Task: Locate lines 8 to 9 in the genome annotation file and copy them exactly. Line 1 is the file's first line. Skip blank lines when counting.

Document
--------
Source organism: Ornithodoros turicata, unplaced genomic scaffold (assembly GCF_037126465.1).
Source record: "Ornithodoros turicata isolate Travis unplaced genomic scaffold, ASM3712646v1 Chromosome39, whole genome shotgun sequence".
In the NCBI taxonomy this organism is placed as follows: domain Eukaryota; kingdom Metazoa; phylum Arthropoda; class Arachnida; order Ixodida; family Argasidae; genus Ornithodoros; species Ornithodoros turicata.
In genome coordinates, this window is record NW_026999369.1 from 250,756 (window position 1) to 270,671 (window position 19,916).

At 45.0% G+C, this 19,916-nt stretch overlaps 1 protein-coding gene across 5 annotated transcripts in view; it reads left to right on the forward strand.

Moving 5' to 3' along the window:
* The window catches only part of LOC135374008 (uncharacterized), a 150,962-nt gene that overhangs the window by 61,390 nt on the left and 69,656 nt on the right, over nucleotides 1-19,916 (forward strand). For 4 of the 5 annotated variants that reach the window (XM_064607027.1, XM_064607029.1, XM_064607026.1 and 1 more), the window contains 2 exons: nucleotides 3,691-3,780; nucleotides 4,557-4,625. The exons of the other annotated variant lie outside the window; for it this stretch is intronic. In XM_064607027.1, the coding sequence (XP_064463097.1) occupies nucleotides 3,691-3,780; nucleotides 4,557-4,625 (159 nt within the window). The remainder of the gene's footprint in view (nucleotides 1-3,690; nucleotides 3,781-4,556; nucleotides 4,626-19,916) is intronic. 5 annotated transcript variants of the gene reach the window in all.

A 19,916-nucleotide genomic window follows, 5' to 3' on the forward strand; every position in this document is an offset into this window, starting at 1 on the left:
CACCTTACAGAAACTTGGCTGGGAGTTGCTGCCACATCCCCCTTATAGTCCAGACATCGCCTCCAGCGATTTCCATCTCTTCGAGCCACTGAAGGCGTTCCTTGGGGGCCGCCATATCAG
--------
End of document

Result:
A 19,916-nucleotide genomic window follows, 5' to 3' on the forward strand; every position in this document is an offset into this window, starting at 1 on the left:
CACCTTACAGAAACTTGGCTGGGAGTTGCTGCCACATCCCCCTTATAGTCCAGACATCGCCTCCAGCGATTTCCATCTCTTCGAGCCACTGAAGGCGTTCCTTGGGGGCCGCCATATCAG